The New Class coupé was developed from the New Class sedans to showcase the 2.0 L version of the engine used in the sedans.
The new displacement of 1990 cc (121 cu in) was achieved with the 80 millimetres (3.1 in) stroke of the 1.8 L version combined with 89 millimetres.
Production of the 2000 Coupes was outsourced to the Osnabruck based Karmann coachbuilders, at that time the largest independent motor vehicle manufacturing company in West Germany whose particular expertise was in producing coupes.
The BMW 2000C was capable of delivering 100 bhp while the 2000CS could generate 120 bhp.
Both versions came with a four-speed manual transmission as standard, although those who preferred an automatic gearbox could specify a ZF three-speed automatic transmission as an option, only in the 2000C version,
Wraparound headlamp units contained rectangular headlamps and round secondary lamps all in one unit, which wrapped around as turn signals. No side grilles were installed, with the vehicle's headlamps standing just below the trim strips that ran around the whole car.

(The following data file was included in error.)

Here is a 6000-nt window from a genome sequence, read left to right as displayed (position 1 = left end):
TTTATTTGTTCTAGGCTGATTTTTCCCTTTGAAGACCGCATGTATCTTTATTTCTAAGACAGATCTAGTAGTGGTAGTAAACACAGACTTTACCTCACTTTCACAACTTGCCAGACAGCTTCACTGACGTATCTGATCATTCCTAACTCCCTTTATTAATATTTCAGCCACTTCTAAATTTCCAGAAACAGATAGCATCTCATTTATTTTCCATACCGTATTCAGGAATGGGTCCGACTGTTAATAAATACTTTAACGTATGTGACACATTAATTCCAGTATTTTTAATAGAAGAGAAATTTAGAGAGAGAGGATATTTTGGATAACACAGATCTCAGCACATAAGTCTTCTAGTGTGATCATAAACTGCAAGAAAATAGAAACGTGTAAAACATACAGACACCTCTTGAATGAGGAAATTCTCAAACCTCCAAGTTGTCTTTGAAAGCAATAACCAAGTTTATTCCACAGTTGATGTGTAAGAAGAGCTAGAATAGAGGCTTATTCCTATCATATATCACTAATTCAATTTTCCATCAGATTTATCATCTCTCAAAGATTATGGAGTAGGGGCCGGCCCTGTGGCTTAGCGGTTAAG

A circular BMW logo was placed. just ahead of the hood.
Of the 2000 coupés built between 1965 and the end of production in mid-1969 9,999 were twin carburettor 2000 CS coupés, 3,249 were single carburettor 2000 C coupés with automatic transmission, and 443 were 2000 C coupés with manual transmission.
The commercial success pf the 2000C and 2000CS “New Class “ coupes' sparked off the release of the more powerful 6-cylinder engined, larger and and longer E9 coupés.
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